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Millions of yoga enthusiasts bent and twisted their bodies in complex postures across India and much of the world on Sunday to mark the first International Yoga Day.
Indian Prime Minister Narendra Modi, who had lobbied the U.N. to declare June 21 as the global Yoga Day, spread his mat among rows of people, including his Cabinet members and foreign diplomats, at New Delhi's main thoroughfare that has been transformed into one sprawling exercise ground.
Thousands of people dressed in white sat on yellow mats under the Eiffel Tower, and similar events were held in Bangkok, Kuala Lumpur, Seoul, Beijing, Manila and other places.
"We are not only celebrating a day, but we are training the human mind to begin a new era of peace and harmony," Modi told participants. "This is a program for the benefit of mankind, for a tension-free world and to spread the message of harmony."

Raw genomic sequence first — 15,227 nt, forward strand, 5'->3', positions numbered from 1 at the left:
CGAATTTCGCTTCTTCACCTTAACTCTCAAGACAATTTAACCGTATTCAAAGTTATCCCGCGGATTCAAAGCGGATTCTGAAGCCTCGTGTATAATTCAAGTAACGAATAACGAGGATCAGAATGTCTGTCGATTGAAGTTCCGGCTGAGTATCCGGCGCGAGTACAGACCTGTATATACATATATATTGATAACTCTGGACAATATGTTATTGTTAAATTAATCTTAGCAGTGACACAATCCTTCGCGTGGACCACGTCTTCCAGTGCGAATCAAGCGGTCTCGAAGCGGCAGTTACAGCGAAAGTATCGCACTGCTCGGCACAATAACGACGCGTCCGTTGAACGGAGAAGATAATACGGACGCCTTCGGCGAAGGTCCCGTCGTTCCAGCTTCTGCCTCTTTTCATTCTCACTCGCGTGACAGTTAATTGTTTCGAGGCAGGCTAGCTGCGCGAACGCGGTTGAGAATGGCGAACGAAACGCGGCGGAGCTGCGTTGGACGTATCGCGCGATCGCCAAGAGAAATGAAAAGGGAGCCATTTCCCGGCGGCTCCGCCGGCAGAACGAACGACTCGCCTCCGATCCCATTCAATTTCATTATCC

Tens of thousands of schoolchildren, bureaucrats, homemakers, soldiers and ordinary folk took part in the exercise, which was repeated in all Indian state capitals. In Modi's home state of Gujarat, public yoga events were organized at nearly 30,000 places, state officials said.
India's Defense Ministry said that soldiers on the Siachen Glacier, the world's highest battleground in the Himalayas, and naval cadets on navy ships at sea also would be participating in the Yoga Day events.
Although Modi's message was one of peace and harmony, many in India were concerned that the push for yoga was an attempt by Hindu groups to give a boost to Hinduism.
In the run-up to Yoga Day, many Muslims objected to the government's exhortations to join in the public exercise programs. Some Muslim leaders said yoga was a Hindu practice.